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Closing golf course finds itself center of real estate disputes

A new lawsuit has been filed against the owners of a golf course near Phoenix. Two residents of Ahwatukee Foothills filed the suit in an effort to receive a court injunction requiring restoration of the land to its former condition.

A local group known as Save the Lakes is dedicated to keeping the property operating as a golf course. Two residents, in particular, are filing the suit in lieu of using the group’s name, however, because they own actual land in the area. The lawsuit centers on accusing the golf course owners of violating the Covenants, Conditions and Restrictions over the land. The golf course owners have reportedly been losing money operating the course and instead have made tentative plans with a homebuilder to allow the production of 250 homes in the area if the current land restrictions are changed. Save the Lakes is not unfamiliar with real estate disputes like this. A previous litigation attempt against a separate corporation to save tennis courts near the area was unsuccessful, though that particular case did not revolve around CC&Rs.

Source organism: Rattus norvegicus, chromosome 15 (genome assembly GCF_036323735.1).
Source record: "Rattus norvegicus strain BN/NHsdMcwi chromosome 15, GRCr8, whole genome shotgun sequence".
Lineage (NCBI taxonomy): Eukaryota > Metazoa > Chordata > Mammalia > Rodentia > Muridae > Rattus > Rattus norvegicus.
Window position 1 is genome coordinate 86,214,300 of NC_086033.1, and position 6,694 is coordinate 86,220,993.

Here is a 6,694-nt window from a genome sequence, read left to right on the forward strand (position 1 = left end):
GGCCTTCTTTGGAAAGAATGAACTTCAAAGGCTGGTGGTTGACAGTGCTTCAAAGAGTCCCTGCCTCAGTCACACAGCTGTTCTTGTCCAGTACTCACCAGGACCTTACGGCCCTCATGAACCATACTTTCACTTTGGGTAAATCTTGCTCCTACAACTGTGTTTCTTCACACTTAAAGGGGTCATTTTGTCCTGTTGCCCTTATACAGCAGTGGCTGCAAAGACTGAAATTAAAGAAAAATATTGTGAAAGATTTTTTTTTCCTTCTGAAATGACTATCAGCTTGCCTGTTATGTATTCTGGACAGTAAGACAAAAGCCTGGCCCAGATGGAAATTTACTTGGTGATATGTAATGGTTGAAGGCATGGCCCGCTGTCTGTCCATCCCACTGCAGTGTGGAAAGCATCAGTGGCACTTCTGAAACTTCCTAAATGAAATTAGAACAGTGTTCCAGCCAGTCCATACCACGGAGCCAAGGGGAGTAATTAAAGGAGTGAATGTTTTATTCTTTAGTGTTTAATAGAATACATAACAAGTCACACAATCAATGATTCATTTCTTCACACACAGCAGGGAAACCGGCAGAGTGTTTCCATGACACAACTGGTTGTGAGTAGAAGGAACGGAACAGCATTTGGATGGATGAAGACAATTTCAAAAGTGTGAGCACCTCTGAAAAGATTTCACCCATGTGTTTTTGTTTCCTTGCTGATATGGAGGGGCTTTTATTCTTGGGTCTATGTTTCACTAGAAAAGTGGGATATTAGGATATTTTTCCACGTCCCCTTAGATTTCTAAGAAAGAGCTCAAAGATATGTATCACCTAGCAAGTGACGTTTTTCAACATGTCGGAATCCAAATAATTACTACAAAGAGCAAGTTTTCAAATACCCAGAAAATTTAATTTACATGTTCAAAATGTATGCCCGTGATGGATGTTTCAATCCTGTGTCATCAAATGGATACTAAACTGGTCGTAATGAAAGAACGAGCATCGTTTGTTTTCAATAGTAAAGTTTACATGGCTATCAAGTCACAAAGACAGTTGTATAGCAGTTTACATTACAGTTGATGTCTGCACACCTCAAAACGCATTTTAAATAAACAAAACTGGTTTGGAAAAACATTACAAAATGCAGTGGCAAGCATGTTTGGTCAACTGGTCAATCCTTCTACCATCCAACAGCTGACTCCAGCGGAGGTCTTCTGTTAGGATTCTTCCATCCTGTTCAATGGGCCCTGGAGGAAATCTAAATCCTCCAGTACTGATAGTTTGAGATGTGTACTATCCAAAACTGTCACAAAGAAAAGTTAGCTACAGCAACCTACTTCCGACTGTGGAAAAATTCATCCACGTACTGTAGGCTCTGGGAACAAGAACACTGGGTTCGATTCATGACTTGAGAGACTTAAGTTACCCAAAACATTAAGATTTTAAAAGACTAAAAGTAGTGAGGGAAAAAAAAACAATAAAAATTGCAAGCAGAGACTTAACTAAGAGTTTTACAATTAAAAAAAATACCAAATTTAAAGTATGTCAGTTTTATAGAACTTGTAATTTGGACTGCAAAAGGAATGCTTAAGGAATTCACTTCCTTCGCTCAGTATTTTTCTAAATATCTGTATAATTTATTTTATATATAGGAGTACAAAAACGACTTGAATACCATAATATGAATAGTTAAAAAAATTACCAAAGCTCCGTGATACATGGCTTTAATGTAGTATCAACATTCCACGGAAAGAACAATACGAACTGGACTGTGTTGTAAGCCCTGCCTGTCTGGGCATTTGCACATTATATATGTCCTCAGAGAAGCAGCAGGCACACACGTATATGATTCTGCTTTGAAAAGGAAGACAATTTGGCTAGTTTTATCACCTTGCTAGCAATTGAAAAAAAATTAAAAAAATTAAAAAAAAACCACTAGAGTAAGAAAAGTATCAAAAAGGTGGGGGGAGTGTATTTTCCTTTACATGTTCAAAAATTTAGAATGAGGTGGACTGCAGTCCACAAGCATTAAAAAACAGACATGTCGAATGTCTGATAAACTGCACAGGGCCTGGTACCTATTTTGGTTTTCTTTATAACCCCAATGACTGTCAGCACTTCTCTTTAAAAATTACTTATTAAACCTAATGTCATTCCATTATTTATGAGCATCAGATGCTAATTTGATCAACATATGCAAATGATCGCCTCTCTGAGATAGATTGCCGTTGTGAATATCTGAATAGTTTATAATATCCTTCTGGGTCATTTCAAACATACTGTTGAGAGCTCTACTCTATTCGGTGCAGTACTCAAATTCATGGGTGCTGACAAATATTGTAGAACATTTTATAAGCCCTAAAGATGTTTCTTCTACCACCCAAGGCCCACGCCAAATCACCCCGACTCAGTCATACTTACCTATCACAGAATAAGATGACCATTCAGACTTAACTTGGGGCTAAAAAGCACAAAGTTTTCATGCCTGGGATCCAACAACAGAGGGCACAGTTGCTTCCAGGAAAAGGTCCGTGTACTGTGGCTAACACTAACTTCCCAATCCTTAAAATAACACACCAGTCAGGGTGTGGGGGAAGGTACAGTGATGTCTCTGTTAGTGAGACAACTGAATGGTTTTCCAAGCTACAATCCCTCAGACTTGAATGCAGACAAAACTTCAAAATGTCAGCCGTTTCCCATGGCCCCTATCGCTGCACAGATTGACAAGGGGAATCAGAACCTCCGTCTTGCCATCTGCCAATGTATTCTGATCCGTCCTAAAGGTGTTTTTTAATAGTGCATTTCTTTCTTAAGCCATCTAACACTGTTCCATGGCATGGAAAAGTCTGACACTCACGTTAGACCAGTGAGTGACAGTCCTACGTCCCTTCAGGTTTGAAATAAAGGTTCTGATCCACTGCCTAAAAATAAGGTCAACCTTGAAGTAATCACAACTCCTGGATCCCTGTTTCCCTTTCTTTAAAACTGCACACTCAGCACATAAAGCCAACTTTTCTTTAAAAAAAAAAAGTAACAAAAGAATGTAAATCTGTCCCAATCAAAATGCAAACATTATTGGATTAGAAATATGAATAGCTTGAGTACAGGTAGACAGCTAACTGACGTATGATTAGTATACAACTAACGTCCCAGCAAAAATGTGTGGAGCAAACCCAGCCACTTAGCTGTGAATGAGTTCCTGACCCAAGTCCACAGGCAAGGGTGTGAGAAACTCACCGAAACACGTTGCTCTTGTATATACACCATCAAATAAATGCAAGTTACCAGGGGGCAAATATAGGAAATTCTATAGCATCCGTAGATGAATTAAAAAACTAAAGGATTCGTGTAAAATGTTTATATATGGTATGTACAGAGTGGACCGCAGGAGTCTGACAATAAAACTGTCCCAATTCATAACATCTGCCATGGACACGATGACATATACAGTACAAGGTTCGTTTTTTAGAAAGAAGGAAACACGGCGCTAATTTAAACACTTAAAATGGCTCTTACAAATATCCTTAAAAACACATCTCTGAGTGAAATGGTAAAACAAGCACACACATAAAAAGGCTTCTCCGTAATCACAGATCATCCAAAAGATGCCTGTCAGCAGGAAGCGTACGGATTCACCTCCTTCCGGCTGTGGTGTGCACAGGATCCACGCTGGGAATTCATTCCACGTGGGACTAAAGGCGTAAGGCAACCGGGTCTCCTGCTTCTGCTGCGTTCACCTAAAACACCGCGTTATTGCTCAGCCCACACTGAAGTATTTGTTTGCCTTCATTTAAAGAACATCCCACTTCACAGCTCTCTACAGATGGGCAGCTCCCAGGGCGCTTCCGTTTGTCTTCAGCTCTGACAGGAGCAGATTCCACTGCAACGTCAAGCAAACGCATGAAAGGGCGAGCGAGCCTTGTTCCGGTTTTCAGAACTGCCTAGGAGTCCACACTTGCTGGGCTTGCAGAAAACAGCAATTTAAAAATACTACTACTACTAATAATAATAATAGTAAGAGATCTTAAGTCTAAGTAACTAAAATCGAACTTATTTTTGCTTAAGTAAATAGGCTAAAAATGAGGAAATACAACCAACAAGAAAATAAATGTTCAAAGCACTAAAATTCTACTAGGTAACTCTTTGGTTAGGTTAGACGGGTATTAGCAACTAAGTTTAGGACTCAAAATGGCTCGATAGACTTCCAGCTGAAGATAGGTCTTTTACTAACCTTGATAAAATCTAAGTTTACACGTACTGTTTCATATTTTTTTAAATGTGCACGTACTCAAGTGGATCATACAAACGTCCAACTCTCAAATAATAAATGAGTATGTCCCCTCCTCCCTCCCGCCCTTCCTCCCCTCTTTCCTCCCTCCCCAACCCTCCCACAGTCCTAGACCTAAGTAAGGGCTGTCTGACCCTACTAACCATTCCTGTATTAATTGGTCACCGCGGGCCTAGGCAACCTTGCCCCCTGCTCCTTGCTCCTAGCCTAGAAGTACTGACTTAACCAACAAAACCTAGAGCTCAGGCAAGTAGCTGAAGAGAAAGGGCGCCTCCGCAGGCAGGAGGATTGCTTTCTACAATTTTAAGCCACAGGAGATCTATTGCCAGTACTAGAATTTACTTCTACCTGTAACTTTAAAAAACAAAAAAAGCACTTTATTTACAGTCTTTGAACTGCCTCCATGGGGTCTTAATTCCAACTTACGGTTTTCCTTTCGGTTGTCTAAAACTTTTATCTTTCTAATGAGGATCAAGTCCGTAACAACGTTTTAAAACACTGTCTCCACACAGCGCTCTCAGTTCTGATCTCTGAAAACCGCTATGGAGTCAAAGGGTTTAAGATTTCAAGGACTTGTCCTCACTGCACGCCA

CC&Rs constitute a contract between the landowner and those who benefit from it. They are sometimes considered a deed restriction whose legal effect is to govern the use of real property. CC&Rs are binding upon a purchaser, whether or not they have been reviewed or understood. However, every contract includes an inherent requirement of good faith and fair dealing, where neither party attempts to deprive the other of what was bargained for. In order for a covenant to run with the land, it must be included in the deed or the Statute of Frauds requirements must be met.

While CC&Rs can be beneficial to maintaining the type of use or natural beauty of a designated area, they can also lead to many property disputes. Improperly designated CC&Rs can cause great confusion and difficulty for future purchasers as well.

Source: Ahwatukee Foothills News, “Homeowners file lawsuit against Lakes Golf Course owners,” Allison Hurtako, Oct. 17, 2014

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